The Green River forms the eastern boundary. The Wasatch Plateau, a mountainous area, sits along the western boundary. The main population of the county lives along the base of these mountains. The San Rafael Swell occupies most of the area to the east. The western side of the county is the most populated and contains numerous small communities residing in an agricultural valley that roughly parallels the Manti National Forest to the west. Streams originate in the Wasatch Plateau on the forest and their headwaters are stored in several reservoirs. Agricultural areas depend on these reservoirs and waterways for survival and some farmland communities struggle with excess salinity. The east side of the county is dry with rough terrain. Green River, the largest community on this side of the county, is more closely tied to the communities and economy of Grand County. Emery County’s maps show the importance of the forest lands to the local communities as there are very few significant groundwater aquifers in the area.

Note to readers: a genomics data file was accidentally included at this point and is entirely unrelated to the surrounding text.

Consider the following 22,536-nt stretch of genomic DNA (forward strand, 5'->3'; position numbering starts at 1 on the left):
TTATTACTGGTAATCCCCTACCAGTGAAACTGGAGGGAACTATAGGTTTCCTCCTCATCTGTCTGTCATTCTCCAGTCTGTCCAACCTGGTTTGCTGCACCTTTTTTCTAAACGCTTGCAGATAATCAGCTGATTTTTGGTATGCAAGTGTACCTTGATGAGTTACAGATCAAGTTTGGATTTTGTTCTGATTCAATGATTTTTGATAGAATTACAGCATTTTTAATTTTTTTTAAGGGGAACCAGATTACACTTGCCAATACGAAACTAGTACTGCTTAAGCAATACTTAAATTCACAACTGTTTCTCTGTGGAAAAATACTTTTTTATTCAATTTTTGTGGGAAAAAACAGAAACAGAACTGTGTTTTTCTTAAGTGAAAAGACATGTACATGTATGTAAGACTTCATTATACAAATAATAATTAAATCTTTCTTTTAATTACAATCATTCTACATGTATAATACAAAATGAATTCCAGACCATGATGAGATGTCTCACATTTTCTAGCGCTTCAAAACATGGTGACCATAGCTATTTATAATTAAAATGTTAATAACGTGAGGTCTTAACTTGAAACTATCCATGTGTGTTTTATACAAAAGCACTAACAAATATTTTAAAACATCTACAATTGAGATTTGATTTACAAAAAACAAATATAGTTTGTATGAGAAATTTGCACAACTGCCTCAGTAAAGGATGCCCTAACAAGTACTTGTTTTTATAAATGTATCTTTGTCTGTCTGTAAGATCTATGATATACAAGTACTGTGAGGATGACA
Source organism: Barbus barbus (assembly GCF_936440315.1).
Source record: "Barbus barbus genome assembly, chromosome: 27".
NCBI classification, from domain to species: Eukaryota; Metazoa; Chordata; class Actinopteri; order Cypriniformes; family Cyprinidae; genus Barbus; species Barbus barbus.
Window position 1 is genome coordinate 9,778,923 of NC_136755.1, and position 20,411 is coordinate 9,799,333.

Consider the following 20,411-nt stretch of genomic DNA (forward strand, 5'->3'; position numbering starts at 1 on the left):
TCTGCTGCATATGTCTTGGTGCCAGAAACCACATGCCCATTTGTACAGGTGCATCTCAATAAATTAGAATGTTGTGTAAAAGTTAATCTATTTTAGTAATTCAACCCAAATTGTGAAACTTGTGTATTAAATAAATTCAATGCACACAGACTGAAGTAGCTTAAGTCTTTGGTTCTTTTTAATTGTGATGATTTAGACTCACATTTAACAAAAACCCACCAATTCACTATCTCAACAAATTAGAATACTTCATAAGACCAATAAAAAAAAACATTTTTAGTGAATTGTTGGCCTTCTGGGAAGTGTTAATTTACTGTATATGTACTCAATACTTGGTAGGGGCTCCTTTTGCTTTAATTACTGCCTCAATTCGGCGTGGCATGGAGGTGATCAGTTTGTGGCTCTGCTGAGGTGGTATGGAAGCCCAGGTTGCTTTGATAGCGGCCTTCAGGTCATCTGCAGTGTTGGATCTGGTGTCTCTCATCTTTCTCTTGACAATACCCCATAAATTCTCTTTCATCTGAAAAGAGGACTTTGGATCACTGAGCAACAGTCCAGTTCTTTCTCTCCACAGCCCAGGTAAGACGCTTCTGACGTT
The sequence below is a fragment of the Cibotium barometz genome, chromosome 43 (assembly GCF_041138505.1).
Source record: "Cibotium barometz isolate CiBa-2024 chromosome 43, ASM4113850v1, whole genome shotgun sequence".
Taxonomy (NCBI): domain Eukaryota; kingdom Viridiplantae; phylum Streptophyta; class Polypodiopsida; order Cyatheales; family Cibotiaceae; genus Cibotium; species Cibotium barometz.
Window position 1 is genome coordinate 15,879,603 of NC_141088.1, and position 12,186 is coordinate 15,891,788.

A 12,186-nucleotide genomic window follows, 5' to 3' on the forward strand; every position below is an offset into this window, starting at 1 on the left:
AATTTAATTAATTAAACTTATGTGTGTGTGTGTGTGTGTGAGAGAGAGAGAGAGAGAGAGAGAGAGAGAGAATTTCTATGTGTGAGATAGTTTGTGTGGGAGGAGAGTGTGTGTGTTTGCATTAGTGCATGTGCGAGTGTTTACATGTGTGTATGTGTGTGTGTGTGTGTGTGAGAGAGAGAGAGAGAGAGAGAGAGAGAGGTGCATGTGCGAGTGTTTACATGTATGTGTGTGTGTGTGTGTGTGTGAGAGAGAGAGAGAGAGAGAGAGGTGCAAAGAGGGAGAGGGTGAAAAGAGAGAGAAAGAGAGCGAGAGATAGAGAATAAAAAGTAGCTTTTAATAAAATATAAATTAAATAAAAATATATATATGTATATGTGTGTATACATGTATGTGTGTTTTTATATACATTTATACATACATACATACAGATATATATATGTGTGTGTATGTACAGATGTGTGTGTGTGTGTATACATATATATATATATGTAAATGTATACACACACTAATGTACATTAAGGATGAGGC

Emery County is bordered on the north by Carbon County (which was created from Emery in 1894), on the west by the Wasatch Plateau and the original settlements in Sanpete and Sevier counties from which most Emery County settlers came, on the south by the remote artificial boundary with Wayne County, and on the east by the Green River the natural boundary with Grand County (which was created from Emery county in 1890). Emery County includes three geographical areas: the mountains of the Wasatch Plateau; Castle Valley, where the major settlements are located; and the desert of the San Rafael Swell, the San Rafael Reef, Cedar Mountain, and the remote stretches of land west of the Green River. The San Rafael River, the life blood of the county, originates in the Wasatch Plateau where the headwaters are stored in several reservoirs for agricultural and industrial use. It flows into Castle Valley in three branches, Huntington Creek, Cottonwood Creek, and Ferron Creek which unite to form the San Rafael River after they pass the communities and adjacent farm land. It then twists its way through the rock and desert to its junction with the Green River.